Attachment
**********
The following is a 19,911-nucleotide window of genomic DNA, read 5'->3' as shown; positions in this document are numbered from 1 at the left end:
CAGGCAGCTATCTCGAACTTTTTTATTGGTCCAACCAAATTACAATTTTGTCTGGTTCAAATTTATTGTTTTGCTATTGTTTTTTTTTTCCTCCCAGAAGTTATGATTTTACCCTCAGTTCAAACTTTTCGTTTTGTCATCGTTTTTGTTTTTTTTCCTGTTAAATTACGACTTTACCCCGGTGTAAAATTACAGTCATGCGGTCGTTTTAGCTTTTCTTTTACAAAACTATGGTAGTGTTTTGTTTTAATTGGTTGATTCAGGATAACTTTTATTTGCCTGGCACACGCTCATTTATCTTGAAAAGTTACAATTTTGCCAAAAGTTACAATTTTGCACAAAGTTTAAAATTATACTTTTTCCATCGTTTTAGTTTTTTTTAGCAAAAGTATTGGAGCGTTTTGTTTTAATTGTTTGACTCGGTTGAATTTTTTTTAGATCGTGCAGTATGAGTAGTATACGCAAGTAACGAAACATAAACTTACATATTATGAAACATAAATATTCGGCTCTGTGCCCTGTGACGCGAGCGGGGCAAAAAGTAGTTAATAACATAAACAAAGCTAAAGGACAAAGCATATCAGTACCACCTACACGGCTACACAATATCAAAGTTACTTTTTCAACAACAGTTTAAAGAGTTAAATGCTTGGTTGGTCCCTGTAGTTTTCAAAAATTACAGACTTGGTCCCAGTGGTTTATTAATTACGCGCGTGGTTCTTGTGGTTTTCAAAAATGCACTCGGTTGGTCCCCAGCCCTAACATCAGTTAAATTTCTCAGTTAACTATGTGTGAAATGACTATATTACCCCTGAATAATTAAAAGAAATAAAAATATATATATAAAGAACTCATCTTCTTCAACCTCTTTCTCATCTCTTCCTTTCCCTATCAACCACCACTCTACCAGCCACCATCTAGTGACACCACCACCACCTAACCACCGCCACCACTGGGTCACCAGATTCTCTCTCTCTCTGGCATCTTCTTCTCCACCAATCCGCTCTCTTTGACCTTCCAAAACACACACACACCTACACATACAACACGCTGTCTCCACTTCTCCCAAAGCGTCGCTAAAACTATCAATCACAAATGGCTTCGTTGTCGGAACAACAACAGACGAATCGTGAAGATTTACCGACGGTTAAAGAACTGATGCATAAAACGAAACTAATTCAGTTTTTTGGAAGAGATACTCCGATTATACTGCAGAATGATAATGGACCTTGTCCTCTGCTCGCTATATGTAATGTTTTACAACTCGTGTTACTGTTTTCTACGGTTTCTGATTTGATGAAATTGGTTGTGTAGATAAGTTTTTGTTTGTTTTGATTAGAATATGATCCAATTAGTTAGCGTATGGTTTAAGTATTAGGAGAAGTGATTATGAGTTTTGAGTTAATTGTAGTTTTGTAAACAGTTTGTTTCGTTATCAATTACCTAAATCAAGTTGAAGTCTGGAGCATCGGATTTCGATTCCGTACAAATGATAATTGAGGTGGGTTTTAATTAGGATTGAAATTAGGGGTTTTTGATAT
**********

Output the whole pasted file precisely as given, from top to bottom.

The following is a 19,911-nucleotide window of genomic DNA, read 5'->3' as shown; positions in this document are numbered from 1 at the left end:
CAGGCAGCTATCTCGAACTTTTTTATTGGTCCAACCAAATTACAATTTTGTCTGGTTCAAATTTATTGTTTTGCTATTGTTTTTTTTTTCCTCCCAGAAGTTATGATTTTACCCTCAGTTCAAACTTTTCGTTTTGTCATCGTTTTTGTTTTTTTTCCTGTTAAATTACGACTTTACCCCGGTGTAAAATTACAGTCATGCGGTCGTTTTAGCTTTTCTTTTACAAAACTATGGTAGTGTTTTGTTTTAATTGGTTGATTCAGGATAACTTTTATTTGCCTGGCACACGCTCATTTATCTTGAAAAGTTACAATTTTGCCAAAAGTTACAATTTTGCACAAAGTTTAAAATTATACTTTTTCCATCGTTTTAGTTTTTTTTAGCAAAAGTATTGGAGCGTTTTGTTTTAATTGTTTGACTCGGTTGAATTTTTTTTAGATCGTGCAGTATGAGTAGTATACGCAAGTAACGAAACATAAACTTACATATTATGAAACATAAATATTCGGCTCTGTGCCCTGTGACGCGAGCGGGGCAAAAAGTAGTTAATAACATAAACAAAGCTAAAGGACAAAGCATATCAGTACCACCTACACGGCTACACAATATCAAAGTTACTTTTTCAACAACAGTTTAAAGAGTTAAATGCTTGGTTGGTCCCTGTAGTTTTCAAAAATTACAGACTTGGTCCCAGTGGTTTATTAATTACGCGCGTGGTTCTTGTGGTTTTCAAAAATGCACTCGGTTGGTCCCCAGCCCTAACATCAGTTAAATTTCTCAGTTAACTATGTGTGAAATGACTATATTACCCCTGAATAATTAAAAGAAATAAAAATATATATATAAAGAACTCATCTTCTTCAACCTCTTTCTCATCTCTTCCTTTCCCTATCAACCACCACTCTACCAGCCACCATCTAGTGACACCACCACCACCTAACCACCGCCACCACTGGGTCACCAGATTCTCTCTCTCTCTGGCATCTTCTTCTCCACCAATCCGCTCTCTTTGACCTTCCAAAACACACACACACCTACACATACAACACGCTGTCTCCACTTCTCCCAAAGCGTCGCTAAAACTATCAATCACAAATGGCTTCGTTGTCGGAACAACAACAGACGAATCGTGAAGATTTACCGACGGTTAAAGAACTGATGCATAAAACGAAACTAATTCAGTTTTTTGGAAGAGATACTCCGATTATACTGCAGAATGATAATGGACCTTGTCCTCTGCTCGCTATATGTAATGTTTTACAACTCGTGTTACTGTTTTCTACGGTTTCTGATTTGATGAAATTGGTTGTGTAGATAAGTTTTTGTTTGTTTTGATTAGAATATGATCCAATTAGTTAGCGTATGGTTTAAGTATTAGGAGAAGTGATTATGAGTTTTGAGTTAATTGTAGTTTTGTAAACAGTTTGTTTCGTTATCAATTACCTAAATCAAGTTGAAGTCTGGAGCATCGGATTTCGATTCCGTACAAATGATAATTGAGGTGGGTTTTAATTAGGATTGAAATTAGGGGTTTTTGATAT